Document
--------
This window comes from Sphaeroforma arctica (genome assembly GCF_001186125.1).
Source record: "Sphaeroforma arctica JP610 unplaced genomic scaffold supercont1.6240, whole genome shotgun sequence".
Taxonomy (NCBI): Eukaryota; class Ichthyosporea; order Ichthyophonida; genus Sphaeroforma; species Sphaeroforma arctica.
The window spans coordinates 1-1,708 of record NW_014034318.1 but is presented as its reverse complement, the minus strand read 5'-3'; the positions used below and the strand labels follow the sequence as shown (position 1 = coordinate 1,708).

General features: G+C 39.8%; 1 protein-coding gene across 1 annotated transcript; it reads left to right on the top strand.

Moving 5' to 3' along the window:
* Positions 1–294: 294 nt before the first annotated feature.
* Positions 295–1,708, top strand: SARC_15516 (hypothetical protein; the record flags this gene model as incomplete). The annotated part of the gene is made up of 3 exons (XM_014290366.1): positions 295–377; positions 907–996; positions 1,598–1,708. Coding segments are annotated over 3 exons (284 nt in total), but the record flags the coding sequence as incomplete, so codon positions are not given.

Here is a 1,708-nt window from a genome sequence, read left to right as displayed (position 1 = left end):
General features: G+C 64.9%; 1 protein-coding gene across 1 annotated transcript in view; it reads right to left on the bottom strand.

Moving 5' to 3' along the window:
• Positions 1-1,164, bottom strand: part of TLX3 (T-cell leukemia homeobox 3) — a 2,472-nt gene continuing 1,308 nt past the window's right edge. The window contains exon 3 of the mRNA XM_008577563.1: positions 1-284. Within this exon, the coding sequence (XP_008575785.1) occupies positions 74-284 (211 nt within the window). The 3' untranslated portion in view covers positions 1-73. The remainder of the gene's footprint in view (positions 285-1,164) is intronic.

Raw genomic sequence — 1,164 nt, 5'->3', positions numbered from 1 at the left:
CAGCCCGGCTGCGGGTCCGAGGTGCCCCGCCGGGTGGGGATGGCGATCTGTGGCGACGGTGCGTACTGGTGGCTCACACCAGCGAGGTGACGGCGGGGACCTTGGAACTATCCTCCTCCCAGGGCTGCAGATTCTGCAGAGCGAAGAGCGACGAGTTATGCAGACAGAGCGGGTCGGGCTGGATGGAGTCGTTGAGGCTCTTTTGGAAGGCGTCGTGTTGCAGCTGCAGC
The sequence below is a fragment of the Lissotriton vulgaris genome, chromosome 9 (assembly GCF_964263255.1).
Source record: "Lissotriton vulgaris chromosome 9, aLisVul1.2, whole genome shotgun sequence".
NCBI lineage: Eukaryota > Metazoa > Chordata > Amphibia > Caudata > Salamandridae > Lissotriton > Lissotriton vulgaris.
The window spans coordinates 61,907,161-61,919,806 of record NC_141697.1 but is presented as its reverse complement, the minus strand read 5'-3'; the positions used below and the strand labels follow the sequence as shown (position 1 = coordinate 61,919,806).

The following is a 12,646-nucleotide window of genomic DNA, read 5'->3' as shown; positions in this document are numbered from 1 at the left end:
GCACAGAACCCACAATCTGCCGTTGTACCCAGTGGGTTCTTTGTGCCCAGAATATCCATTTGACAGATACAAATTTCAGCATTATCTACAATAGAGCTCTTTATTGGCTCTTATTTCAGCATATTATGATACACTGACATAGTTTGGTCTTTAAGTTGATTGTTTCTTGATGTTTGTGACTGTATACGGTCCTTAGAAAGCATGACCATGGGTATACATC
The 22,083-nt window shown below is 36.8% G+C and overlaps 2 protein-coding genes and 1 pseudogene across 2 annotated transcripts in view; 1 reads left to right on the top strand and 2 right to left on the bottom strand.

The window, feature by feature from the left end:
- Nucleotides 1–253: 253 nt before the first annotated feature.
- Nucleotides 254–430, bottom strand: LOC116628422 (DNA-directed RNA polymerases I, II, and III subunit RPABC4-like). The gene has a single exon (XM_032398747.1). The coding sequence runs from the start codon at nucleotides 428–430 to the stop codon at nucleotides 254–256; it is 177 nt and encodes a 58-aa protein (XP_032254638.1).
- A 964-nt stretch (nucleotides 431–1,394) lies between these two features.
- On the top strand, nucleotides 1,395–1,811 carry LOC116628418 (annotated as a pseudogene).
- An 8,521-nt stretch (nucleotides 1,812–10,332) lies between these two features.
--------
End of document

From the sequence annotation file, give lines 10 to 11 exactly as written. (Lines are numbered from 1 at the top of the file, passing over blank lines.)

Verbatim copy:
General features: G+C 64.9%; 1 protein-coding gene across 1 annotated transcript in view; it reads right to left on the bottom strand.

Moving 5' to 3' along the window: